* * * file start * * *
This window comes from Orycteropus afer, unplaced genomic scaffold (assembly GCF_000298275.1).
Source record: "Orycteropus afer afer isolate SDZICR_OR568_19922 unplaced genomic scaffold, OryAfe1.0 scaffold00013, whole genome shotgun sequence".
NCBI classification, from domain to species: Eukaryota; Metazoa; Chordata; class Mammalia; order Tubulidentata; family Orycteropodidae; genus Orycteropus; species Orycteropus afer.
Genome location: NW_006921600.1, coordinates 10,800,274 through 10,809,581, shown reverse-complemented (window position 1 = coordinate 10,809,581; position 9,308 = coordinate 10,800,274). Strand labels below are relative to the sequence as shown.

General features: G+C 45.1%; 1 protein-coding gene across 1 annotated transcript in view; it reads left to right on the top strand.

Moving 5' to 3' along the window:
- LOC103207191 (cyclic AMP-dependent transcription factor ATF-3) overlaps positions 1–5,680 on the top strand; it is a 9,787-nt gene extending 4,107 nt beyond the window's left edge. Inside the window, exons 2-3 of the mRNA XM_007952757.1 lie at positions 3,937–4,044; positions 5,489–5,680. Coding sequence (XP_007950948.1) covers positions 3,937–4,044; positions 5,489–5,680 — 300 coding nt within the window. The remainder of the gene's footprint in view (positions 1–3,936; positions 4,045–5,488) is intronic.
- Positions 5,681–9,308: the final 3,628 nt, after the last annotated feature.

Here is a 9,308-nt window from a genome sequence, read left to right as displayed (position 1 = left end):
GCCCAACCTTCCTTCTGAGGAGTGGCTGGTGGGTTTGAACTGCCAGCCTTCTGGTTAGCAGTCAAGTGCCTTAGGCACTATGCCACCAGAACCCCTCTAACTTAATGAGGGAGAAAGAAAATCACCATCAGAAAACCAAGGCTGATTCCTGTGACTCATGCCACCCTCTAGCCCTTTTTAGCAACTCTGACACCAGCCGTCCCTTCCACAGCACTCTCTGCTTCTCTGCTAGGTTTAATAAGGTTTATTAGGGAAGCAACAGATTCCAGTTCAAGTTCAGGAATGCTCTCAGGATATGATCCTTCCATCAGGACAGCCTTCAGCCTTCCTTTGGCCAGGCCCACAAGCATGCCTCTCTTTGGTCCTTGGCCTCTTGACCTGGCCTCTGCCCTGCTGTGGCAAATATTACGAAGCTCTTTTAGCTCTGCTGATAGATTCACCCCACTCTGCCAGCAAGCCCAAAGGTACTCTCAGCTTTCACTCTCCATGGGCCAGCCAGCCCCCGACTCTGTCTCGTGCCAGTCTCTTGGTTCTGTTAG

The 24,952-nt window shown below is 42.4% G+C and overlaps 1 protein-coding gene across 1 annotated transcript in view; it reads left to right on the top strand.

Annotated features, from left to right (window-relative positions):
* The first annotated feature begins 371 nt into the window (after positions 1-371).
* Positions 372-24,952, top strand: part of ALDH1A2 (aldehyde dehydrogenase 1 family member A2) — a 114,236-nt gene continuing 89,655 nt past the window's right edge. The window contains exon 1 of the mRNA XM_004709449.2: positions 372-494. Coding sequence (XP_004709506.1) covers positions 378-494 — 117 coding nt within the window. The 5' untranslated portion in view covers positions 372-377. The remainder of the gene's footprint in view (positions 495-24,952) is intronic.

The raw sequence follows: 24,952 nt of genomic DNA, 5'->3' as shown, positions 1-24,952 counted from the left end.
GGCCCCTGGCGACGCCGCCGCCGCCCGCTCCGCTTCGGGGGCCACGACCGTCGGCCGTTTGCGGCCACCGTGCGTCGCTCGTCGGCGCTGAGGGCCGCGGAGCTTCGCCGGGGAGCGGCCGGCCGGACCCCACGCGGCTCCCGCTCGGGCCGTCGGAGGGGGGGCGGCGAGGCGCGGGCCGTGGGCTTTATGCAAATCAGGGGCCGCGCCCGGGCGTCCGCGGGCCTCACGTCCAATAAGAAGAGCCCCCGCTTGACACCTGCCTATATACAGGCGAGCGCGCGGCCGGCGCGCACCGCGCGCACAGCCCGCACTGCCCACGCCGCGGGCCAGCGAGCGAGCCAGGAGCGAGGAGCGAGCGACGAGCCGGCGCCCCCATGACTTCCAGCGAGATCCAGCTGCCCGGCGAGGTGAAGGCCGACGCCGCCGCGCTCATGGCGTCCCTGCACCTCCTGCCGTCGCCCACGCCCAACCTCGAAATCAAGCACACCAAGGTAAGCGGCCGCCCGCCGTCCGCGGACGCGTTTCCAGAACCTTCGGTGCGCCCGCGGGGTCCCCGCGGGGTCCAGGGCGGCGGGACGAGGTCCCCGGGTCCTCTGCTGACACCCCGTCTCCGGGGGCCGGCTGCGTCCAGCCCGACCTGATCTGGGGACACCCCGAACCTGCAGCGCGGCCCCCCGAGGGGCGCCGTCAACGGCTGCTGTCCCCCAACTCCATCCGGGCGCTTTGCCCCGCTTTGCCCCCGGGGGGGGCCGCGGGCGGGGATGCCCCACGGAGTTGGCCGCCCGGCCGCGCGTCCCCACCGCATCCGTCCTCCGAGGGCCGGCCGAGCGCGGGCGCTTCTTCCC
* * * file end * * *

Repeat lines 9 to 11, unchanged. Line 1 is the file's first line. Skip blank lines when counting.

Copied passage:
Here is a 9,308-nt window from a genome sequence, read left to right as displayed (position 1 = left end):
GCCCAACCTTCCTTCTGAGGAGTGGCTGGTGGGTTTGAACTGCCAGCCTTCTGGTTAGCAGTCAAGTGCCTTAGGCACTATGCCACCAGAACCCCTCTAACTTAATGAGGGAGAAAGAAAATCACCATCAGAAAACCAAGGCTGATTCCTGTGACTCATGCCACCCTCTAGCCCTTTTTAGCAACTCTGACACCAGCCGTCCCTTCCACAGCACTCTCTGCTTCTCTGCTAGGTTTAATAAGGTTTATTAGGGAAGCAACAGATTCCAGTTCAAGTTCAGGAATGCTCTCAGGATATGATCCTTCCATCAGGACAGCCTTCAGCCTTCCTTTGGCCAGGCCCACAAGCATGCCTCTCTTTGGTCCTTGGCCTCTTGACCTGGCCTCTGCCCTGCTGTGGCAAATATTACGAAGCTCTTTTAGCTCTGCTGATAGATTCACCCCACTCTGCCAGCAAGCCCAAAGGTACTCTCAGCTTTCACTCTCCATGGGCCAGCCAGCCCCCGACTCTGTCTCGTGCCAGTCTCTTGGTTCTGTTAG

The 24,952-nt window shown below is 42.4% G+C and overlaps 1 protein-coding gene across 1 annotated transcript in view; it reads left to right on the top strand.